Journal of the NACAA
ISSN 2158-9429
Volume 11, Issue 1 - June, 2018


Effect Of Undergraduate Participation In An Equine-Focused Organization On Employment Expectations

Walker, N. , Associate Professor & Equine Specialist, LSU Agricultural Center
Cater, M., Associate Professor & Program Evaluation Specialist, LSU Agricultural Center
Leatherwood, J., Assistant Professor, Texas A&M University


The role of extracurricular activities on employment is poorly understood. Students with job-related experience receive increased employment opportunities, yet the importance of the venue where those skills are obtained is unclear. This study examined the impact participation in extracurricular equine organizations like ACHA had on perceived career goals. Results indicate students believe the education they receive benefits their career goals, expect equine industry employment that requires advanced degrees, and least expect to be employed in retail. Results suggest students’ academic expectations may predict vocational expectations. Undergraduate educators can utilize employment-related extracurricular activities as a valuable non-formal educational opportunity.

Keywords: Vocational expectations, academic expectations, higher education equine programs, agricultural education, student organization


In addition to a formal education, undergraduate student involvement in extracurricular activities has been shown to increase academic and professional development. Research has demonstrated that students who participate in some form of extracurricular activity benefit from a higher GPA (Hawkins, 2010; Jones et al., 2014), increased critical thinking and interpersonal skills (Ewing et al., 2009; Gellin, 2003; Moore et al., 2008), increased retention and graduation rates (Astin, 1996; Wang and Shively, 2009); as well as the ability to create positive attitudes, values and aspirations (Montelongo, 2002).

Many students attend college to attain employment; 85% of students enter college with a career goal in mind and 37% indicate that they would drop out if a degree was not pertinent to gaining employment (Levine and Cureton, 1998). Additionally, a student’s perception of their college education is directly linked to how that education prepares them for the workforce (DuPre and Williams, 2011). The link between education and the experiences that enhance employment preparedness are becoming more important as employers’ need for experienced employees increase. Koc (2010) reported that employers are placing additional importance on hiring graduates with relevant work experience which is supported by the finding that academic performance is not enough to secure a job (Koc and Koncz, 2009).

Currently there is limited data available to explain the impact of participation in extracurricular activities on career choice (Pascarella and Terenzini, 2005), however research has shown that many career-related skills are developed in non-traditional, out-of-classroom settings (Heckman, 1999) and that students who do not participate in extracurricular activities achieve lower occupational success than those who do participate (Tchibozo, 2007). This creates an opportunity for interest-based clubs to provide non-formal educational opportunities and connect students to industry professionals. 

The American Collegiate Horseman’s Association (ACHA) is a national student run organization whose goal is to unify collegiate horsemen of all levels and disciplines through the promotionion of leadership, education, service, and national affiliations. Each year the ACHA holds a National Convention at which all schools affiliated with the organization are invited to experience different aspects of the horse industry and various employment and higher education opportunities available across the country. The National Convention is hosted by a different university each year and provides an exciting non-formal educational experience. Promoting networking, internships, and engagement with industry professionals is an important opportunity offered at ACHA national convention.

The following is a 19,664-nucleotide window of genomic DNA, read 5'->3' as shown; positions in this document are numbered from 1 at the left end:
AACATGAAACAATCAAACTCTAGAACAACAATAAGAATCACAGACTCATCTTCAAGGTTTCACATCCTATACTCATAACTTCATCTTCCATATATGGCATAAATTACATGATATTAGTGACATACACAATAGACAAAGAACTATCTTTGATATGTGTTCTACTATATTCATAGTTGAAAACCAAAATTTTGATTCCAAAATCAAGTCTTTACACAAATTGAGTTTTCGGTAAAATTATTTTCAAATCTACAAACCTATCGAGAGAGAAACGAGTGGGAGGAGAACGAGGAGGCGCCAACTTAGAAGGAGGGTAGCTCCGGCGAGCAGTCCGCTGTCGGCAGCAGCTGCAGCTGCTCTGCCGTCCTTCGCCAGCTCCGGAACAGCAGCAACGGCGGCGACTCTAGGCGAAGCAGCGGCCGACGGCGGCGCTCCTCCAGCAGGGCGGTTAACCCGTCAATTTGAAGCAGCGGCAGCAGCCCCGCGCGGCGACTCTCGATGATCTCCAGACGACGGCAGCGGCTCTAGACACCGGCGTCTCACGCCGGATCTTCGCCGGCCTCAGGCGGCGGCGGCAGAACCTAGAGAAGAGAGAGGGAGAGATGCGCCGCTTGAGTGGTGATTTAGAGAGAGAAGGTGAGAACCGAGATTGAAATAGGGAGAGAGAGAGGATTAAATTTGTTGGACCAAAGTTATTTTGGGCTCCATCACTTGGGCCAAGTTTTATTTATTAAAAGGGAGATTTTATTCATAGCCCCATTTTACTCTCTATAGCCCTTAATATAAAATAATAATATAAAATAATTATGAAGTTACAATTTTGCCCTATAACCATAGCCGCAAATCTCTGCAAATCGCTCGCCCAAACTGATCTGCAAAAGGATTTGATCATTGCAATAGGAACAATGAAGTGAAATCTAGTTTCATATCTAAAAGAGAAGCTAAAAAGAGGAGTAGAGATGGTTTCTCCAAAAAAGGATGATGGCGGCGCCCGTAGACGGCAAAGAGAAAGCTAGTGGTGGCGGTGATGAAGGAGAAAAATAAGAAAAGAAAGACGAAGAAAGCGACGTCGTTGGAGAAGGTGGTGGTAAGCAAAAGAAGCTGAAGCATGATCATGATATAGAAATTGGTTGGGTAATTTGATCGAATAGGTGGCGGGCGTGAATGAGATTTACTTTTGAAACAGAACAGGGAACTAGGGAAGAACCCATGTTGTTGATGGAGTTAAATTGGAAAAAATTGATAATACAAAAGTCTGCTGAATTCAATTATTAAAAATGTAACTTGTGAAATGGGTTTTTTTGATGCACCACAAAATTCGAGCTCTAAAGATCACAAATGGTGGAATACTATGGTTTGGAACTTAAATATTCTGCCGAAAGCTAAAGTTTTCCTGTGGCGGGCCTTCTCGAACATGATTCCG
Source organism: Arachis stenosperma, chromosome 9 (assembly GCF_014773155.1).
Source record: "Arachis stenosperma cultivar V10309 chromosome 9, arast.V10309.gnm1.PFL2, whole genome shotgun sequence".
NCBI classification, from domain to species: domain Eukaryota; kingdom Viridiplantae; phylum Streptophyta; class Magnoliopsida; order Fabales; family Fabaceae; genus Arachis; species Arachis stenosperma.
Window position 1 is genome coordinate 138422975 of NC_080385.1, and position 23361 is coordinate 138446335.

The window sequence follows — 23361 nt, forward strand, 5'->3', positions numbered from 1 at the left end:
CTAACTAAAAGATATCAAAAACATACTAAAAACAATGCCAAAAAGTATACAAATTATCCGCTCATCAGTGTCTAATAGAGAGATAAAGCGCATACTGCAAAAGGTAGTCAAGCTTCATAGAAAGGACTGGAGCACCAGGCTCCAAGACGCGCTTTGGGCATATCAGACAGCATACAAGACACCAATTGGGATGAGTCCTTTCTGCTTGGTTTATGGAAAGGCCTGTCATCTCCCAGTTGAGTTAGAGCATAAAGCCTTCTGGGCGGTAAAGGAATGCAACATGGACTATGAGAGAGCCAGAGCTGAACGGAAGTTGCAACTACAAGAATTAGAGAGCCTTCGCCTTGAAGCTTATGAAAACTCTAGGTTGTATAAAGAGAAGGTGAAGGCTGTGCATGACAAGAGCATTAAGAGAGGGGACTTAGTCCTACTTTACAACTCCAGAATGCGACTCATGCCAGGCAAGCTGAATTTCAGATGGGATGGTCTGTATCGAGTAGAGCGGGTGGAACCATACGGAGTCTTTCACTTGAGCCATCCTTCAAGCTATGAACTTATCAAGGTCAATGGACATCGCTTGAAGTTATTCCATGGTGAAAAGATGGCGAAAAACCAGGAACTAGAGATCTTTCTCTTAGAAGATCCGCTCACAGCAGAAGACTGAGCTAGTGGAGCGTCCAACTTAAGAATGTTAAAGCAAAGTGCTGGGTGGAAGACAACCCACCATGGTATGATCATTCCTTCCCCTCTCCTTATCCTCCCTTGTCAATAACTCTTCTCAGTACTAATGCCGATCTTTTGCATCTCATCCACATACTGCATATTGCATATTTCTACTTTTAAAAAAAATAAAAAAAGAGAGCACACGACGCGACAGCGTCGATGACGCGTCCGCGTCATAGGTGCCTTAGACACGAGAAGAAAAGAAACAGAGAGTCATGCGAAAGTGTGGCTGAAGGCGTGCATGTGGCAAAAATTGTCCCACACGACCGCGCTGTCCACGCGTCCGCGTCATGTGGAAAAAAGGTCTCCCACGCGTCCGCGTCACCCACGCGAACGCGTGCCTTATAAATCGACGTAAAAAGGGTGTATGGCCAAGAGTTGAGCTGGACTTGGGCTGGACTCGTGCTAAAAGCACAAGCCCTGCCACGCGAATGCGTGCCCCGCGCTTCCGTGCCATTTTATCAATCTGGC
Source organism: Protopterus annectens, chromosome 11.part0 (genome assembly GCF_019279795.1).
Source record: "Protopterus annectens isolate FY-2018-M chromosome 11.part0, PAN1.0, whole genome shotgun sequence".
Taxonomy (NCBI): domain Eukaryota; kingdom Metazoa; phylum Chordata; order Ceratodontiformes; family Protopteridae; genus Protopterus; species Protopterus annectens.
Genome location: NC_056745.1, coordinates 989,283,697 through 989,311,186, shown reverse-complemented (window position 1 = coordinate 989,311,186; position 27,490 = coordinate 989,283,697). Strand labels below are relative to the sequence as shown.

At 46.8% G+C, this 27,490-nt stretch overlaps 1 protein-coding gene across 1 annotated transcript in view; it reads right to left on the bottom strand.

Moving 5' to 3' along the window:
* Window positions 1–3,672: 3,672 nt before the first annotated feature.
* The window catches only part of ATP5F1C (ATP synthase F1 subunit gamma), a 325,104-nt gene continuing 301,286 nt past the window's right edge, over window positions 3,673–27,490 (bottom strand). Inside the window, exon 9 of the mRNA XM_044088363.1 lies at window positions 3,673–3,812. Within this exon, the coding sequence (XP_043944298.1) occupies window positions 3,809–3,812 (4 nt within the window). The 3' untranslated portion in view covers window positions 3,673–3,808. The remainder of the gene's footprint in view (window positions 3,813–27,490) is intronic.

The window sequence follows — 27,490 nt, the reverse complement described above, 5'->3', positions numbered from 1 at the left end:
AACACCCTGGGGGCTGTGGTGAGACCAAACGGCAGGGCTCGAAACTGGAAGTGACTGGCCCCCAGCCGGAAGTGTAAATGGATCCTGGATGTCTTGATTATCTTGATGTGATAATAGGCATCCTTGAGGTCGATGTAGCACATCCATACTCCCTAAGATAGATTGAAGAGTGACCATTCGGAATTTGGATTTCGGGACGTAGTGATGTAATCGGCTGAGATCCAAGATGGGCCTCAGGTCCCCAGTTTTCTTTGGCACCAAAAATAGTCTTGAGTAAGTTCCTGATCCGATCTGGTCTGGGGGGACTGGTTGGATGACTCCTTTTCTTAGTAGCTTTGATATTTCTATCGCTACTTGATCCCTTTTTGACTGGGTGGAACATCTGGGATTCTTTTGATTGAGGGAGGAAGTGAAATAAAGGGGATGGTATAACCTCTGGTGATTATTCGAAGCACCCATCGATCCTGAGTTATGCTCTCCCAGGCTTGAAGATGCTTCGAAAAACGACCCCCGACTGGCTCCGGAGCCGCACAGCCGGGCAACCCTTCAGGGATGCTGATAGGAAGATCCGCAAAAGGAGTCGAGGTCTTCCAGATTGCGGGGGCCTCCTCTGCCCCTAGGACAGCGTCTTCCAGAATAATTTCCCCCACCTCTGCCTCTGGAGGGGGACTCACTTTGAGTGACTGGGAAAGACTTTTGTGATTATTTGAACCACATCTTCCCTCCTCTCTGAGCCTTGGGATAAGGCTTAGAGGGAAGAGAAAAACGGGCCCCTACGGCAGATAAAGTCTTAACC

Theoretical Framework

This study is grounded in Social Cognitive Career Theory (SCCT; Lent et al., 2002). SCCT posits that career development occurs within the context of a triad of interacting mechanisms: personal goals, outcome expectations, and self-efficacy. This study delved into the influence of choice goals, specifically the career a person wishes to pursue; outcome expectations, a person’s beliefs about the value of specific actions; and interests, defined as events as person enjoys, dislikes, or is apathetic about (Lent and Brown, 2006). If a student perceives that participation in the ACHA conference will result in a better employment opportunity or greater career satisfaction, then the student is more likely to participate in the conference.

Purpose and Objectives

The purpose of this study was to examine ACHA student conference participants’ career expectations. The objectives of the study include the following:

Objective 1. To describe ACHA student conference participants’ perceived interest in attending ACHA and academic and vocational expectations.

Objective 2. To describe ACHA student conference participants’ 5 year career employment expectations.

Objective 3. To determine if a model exists that describes ACHA student conference participants’ vocational expectations.



Population and Sample

Eighty-nine (n=89) out of one hundred and three (86.4%) students attending the 2016 annual national American Collegiate Horseman’s Association convention participated in this project. Of the respondents 88.6 % were female and 11.4% were male. The majority of participants were seniors (35.2%) and juniors (28.4%), however underclassmen also participated: sophomores (19.3%) and freshmen (17%). Most participants reported living in a rural area (60.5%), while 36% reported living in a suburban and 3.5 % in an urban environment. Participants were also asked to categorize their involvement in the equine industry. 85.4% indicated that they participated in the recreational aspects of the industry, 55.1% indicated they participated in the competition aspect of the industry, and 50.6% indicated that they were employed in some aspect of the equine industry.